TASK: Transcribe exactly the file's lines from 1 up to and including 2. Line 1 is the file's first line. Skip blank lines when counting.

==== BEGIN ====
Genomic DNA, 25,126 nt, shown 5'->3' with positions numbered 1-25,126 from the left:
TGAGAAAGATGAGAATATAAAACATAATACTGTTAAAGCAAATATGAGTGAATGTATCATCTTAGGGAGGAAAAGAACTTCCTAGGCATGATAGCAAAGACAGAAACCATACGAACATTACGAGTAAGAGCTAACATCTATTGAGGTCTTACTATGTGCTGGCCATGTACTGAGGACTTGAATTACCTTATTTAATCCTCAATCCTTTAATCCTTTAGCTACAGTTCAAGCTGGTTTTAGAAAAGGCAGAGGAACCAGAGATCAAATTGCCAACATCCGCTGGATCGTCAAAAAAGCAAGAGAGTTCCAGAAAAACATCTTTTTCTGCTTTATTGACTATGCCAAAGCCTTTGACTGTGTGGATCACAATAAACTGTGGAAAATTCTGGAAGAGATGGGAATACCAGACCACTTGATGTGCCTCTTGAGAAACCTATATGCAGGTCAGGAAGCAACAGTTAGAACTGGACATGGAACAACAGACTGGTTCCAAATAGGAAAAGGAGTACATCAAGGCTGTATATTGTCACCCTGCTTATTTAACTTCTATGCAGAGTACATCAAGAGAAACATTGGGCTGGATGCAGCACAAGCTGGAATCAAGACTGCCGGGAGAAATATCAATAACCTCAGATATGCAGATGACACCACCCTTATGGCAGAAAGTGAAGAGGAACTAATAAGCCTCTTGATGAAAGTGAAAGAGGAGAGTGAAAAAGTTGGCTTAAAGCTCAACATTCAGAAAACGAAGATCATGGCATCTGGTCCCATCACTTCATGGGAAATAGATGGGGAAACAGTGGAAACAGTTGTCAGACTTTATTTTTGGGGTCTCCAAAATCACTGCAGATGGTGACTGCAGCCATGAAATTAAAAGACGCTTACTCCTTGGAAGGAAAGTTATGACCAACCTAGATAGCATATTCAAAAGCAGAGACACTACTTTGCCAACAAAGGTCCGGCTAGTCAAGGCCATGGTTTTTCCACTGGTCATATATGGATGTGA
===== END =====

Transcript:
Genomic DNA, 25,126 nt, shown 5'->3' with positions numbered 1-25,126 from the left:
TGAGAAAGATGAGAATATAAAACATAATACTGTTAAAGCAAATATGAGTGAATGTATCATCTTAGGGAGGAAAAGAACTTCCTAGGCATGATAGCAAAGACAGAAACCATACGAACATTACGAGTAAGAGCTAACATCTATTGAGGTCTTACTATGTGCTGGCCATGTACTGAGGACTTGAATTACCTTATTTAATCCTCAATCCTTTAATCCTTTAGCTACAGTTCAAGCTGGTTTTAGAAAAGGCAGAGGAACCAGAGATCAAATTGCCAACATCCGCTGGATCGTCAAAAAAGCAAGAGAGTTCCAGAAAAACATCTTTTTCTGCTTTATTGACTATGCCAAAGCCTTTGACTGTGTGGATCACAATAAACTGTGGAAAATTCTGGAAGAGATGGGAATACCAGACCACTTGATGTGCCTCTTGAGAAACCTATATGCAGGTCAGGAAGCAACAGTTAGAACTGGACATGGAACAACAGACTGGTTCCAAATAGGAAAAGGAGTACATCAAGGCTGTATATTGTCACCCTGCTTATTTAACTTCTATGCAGAGTACATCAAGAGAAACATTGGGCTGGATGCAGCACAAGCTGGAATCAAGACTGCCGGGAGAAATATCAATAACCTCAGATATGCAGATGACACCACCCTTATGGCAGAAAGTGAAGAGGAACTAATAAGCCTCTTGATGAAAGTGAAAGAGGAGAGTGAAAAAGTTGGCTTAAAGCTCAACATTCAGAAAACGAAGATCATGGCATCTGGTCCCATCACTTCATGGGAAATAGATGGGGAAACAGTGGAAACAGTTGTCAGACTTTATTTTTGGGGTCTCCAAAATCACTGCAGATGGTGACTGCAGCCATGAAATTAAAAGACGCTTACTCCTTGGAAGGAAAGTTATGACCAACCTAGATAGCATATTCAAAAGCAGAGACACTACTTTGCCAACAAAGGTCCGGCTAGTCAAGGCCATGGTTTTTCCACTGGTCATATATGGATGTGA